Just to be upfront, I wear hearing aids and have worked in the industry for more than 20 years. I agree with what Cowboy said about 100% and my hat is off to him for a good post.
Since the OP asked and I feel I can contribute to this thread I'll just add some general knowledge about hearing aids.
There are 6 major manufacturers of hearing aids and they make 90% of the hearing aids made no matter the brand name they are sold under so there isn't near as many choices as it first appears.
I regularly try new technologies and have found all the major brands to be about the same in actual sound processing although the features offered can vary from model to model and it is those features that make them work for each individual's sound environments - or not - as Cowboy posted. So evaluate how much noise you are regularly in, how much humidity, etc and find features that are designed for your lifestyle requirements.
All the manufacturers come out with a new generation of technology about once a year, the new and improved modelsÖ
They also release each generation in technology levels; top/16 - 20 channels, mid/about 12 channels, and economy/ 8 channels or so. Oh, and they also charge a couple hundred more per aid each level you move up. Be careful here, I don't think I could tell the difference between the mid level and the top level if my life depended on it in average amounts of noise. So again evaluate how much noise you are in and spend accordingly.
There are three ways to buy hearing aids for the most part. The following is a brief description of each:
First is the traditional method of going to a local licensed hearing aid dispenser or dispensing audiologist in a brick and mortar store front. It usually starts with getting your hearing tested, then being sold and fitted with a hearing aid they recommend with an included service package. This is considered to be the most expensive route due to bundling an open ended "free Service" package into the sales price of the hearing aids.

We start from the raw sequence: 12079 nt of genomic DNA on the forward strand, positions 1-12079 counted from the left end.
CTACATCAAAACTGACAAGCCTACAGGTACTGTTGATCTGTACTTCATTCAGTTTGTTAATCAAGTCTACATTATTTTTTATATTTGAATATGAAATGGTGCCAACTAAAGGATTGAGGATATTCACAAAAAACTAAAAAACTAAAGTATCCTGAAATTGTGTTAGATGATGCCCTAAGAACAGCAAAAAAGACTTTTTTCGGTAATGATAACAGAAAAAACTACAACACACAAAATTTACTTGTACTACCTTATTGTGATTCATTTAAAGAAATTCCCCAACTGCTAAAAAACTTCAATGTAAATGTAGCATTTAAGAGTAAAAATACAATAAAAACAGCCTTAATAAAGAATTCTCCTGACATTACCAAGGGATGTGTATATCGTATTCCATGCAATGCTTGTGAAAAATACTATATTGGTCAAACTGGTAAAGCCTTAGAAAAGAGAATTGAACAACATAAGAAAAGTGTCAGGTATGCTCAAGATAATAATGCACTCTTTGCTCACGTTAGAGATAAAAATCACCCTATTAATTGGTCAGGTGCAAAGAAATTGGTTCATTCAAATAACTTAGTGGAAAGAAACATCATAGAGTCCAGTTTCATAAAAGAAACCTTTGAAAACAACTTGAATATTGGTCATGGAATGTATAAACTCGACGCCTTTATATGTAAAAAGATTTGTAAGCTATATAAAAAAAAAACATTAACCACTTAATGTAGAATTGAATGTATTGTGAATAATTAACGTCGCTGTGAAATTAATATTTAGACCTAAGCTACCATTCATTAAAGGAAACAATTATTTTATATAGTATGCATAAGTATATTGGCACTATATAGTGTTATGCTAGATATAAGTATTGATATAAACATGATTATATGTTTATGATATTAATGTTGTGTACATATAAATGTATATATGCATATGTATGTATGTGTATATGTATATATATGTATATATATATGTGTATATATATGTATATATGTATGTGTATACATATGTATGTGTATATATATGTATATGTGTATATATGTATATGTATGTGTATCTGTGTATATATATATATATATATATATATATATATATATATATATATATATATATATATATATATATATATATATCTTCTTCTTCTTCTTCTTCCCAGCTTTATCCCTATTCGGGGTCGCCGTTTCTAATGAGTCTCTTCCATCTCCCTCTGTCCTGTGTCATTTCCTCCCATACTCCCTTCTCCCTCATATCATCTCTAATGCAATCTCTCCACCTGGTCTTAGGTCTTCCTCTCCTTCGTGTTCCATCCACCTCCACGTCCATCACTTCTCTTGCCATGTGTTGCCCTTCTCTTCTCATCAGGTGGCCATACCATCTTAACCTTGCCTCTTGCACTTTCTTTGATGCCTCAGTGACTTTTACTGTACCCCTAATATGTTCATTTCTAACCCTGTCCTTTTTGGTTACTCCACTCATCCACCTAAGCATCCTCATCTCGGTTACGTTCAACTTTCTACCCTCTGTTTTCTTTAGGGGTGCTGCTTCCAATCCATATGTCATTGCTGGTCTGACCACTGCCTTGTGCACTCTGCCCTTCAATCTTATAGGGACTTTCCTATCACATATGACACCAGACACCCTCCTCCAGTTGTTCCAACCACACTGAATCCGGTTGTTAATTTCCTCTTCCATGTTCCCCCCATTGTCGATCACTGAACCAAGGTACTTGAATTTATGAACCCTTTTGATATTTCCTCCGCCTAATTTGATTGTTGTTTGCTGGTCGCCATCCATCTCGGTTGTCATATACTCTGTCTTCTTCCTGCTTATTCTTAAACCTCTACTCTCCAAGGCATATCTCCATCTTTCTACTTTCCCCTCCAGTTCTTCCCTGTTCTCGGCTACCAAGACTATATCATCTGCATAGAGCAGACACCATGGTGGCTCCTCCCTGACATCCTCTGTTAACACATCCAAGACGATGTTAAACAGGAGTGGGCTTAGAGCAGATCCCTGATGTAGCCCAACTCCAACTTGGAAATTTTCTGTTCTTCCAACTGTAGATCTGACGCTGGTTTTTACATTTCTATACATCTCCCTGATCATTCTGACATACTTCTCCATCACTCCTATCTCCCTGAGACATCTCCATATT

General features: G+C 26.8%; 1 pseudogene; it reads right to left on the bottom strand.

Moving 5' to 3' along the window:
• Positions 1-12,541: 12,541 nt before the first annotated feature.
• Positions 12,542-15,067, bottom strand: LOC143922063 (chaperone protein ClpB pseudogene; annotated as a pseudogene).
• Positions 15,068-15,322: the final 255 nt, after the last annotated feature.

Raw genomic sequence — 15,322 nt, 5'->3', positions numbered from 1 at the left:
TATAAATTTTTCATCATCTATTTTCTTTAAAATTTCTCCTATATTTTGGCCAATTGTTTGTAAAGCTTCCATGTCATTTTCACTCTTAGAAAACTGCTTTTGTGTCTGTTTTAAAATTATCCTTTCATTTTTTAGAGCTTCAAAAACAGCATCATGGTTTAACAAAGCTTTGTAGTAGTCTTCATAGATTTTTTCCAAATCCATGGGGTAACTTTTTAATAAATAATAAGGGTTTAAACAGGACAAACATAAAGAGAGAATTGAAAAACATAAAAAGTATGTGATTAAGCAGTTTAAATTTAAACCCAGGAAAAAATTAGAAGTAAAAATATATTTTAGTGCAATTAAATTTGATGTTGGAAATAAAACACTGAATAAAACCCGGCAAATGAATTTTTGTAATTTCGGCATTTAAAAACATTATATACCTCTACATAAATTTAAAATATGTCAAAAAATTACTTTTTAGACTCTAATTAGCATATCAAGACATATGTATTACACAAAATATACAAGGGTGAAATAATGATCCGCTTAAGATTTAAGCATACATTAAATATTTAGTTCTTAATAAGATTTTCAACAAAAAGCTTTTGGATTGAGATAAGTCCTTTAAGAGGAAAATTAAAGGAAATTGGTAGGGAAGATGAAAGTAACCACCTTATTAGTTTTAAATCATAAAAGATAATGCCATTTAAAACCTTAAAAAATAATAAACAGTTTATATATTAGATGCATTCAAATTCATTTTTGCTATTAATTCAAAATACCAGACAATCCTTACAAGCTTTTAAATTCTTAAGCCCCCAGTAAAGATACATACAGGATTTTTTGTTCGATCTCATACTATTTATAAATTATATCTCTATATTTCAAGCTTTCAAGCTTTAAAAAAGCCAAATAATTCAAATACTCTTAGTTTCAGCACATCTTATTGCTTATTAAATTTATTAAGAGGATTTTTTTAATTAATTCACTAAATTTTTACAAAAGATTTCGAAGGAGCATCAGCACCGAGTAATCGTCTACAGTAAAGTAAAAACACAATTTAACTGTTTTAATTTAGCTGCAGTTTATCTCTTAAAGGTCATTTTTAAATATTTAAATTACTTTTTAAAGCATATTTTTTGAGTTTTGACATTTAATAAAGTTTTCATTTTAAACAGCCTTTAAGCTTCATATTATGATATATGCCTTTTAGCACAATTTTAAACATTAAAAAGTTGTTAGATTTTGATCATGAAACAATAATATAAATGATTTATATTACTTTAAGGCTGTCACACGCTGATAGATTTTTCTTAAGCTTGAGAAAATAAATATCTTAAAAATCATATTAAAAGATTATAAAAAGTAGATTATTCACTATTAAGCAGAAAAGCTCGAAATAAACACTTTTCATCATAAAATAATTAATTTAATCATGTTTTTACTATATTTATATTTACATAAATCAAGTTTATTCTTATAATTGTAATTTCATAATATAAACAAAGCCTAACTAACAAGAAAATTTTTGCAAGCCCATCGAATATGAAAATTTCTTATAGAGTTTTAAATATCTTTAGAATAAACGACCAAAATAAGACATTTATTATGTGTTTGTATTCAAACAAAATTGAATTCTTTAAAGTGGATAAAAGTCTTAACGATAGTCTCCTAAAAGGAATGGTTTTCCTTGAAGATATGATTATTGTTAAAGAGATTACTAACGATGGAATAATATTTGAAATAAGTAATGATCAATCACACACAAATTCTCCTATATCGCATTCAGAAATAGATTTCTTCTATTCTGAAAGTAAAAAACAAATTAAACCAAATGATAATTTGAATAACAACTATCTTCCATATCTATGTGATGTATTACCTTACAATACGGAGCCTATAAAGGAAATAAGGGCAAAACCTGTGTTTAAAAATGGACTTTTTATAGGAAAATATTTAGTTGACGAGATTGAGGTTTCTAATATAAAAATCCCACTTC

Next is a hybrid method of buying the hearing aids online with a local provider providing a service package. This is usually less expensive due to the service package being limited to what is actually needed instead of paying for service you don't use in the first method.
And last is an online purchase, shipped direct to you ready to wear. In this method you get a hearing test done locally and send in a copy which is then used to program the hearing aids prior to being shipped. This is the least expensive method.
Which way is best? I participate in doing business using all three methods and will say each person considering hearing aids needs to be familiar with each route.
The best advise I can give anyone is to start with getting your hearing tested by a professional ensuring you get a copy of the results which are called your audiogram. With an audiogram you can explore all three methods and see which one fits you.
One point about hearing aids - they cannot attenuate sound so even if you occasionally think of them as ear plugs Ö